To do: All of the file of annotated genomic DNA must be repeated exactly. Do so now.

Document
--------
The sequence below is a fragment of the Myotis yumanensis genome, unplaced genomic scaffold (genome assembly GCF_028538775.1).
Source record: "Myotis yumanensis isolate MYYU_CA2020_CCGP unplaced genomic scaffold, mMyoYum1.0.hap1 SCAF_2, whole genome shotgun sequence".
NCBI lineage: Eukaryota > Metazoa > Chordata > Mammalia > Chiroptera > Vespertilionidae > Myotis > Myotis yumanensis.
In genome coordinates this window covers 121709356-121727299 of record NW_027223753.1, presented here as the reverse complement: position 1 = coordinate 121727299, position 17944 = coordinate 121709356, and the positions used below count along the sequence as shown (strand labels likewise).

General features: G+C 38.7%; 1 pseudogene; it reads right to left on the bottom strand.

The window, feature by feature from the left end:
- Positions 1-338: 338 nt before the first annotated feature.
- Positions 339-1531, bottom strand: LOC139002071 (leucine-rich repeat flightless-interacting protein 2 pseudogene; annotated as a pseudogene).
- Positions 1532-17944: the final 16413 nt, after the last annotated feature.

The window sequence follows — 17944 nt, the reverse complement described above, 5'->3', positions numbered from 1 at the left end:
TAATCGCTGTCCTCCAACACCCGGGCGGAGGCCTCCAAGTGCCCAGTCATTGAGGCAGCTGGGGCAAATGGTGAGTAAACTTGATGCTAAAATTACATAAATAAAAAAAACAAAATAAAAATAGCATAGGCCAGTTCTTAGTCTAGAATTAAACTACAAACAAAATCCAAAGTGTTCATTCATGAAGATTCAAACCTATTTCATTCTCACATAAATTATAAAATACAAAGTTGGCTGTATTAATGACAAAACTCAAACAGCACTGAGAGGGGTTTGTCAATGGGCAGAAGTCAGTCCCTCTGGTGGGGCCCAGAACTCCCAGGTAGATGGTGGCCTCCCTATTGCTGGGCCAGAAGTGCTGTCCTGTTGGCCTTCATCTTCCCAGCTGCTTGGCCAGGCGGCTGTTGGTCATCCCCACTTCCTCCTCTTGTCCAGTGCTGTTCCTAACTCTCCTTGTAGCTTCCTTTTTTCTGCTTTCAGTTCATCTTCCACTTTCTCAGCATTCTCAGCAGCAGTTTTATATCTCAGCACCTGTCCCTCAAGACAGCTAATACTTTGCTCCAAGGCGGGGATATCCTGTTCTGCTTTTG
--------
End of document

The sequence below is a fragment of the Myotis yumanensis genome, unplaced genomic scaffold (genome assembly GCF_028538775.1).
Source record: "Myotis yumanensis isolate MYYU_CA2020_CCGP unplaced genomic scaffold, mMyoYum1.0.hap1 SCAF_2, whole genome shotgun sequence".
NCBI lineage: Eukaryota > Metazoa > Chordata > Mammalia > Chiroptera > Vespertilionidae > Myotis > Myotis yumanensis.
In genome coordinates this window covers 121709356-121727299 of record NW_027223753.1, presented here as the reverse complement: position 1 = coordinate 121727299, position 17944 = coordinate 121709356, and the positions used below count along the sequence as shown (strand labels likewise).

General features: G+C 38.7%; 1 pseudogene; it reads right to left on the bottom strand.

The window, feature by feature from the left end:
- Positions 1-338: 338 nt before the first annotated feature.
- Positions 339-1531, bottom strand: LOC139002071 (leucine-rich repeat flightless-interacting protein 2 pseudogene; annotated as a pseudogene).
- Positions 1532-17944: the final 16413 nt, after the last annotated feature.

The window sequence follows — 17944 nt, the reverse complement described above, 5'->3', positions numbered from 1 at the left end:
TAATCGCTGTCCTCCAACACCCGGGCGGAGGCCTCCAAGTGCCCAGTCATTGAGGCAGCTGGGGCAAATGGTGAGTAAACTTGATGCTAAAATTACATAAATAAAAAAAACAAAATAAAAATAGCATAGGCCAGTTCTTAGTCTAGAATTAAACTACAAACAAAATCCAAAGTGTTCATTCATGAAGATTCAAACCTATTTCATTCTCACATAAATTATAAAATACAAAGTTGGCTGTATTAATGACAAAACTCAAACAGCACTGAGAGGGGTTTGTCAATGGGCAGAAGTCAGTCCCTCTGGTGGGGCCCAGAACTCCCAGGTAGATGGTGGCCTCCCTATTGCTGGGCCAGAAGTGCTGTCCTGTTGGCCTTCATCTTCCCAGCTGCTTGGCCAGGCGGCTGTTGGTCATCCCCACTTCCTCCTCTTGTCCAGTGCTGTTCCTAACTCTCCTTGTAGCTTCCTTTTTTCTGCTTTCAGTTCATCTTCCACTTTCTCAGCATTCTCAGCAGCAGTTTTATATCTCAGCACCTGTCCCTCAAGACAGCTAATACTTTGCTCCAAGGCGGGGATATCCTGTTCTGCTTTTG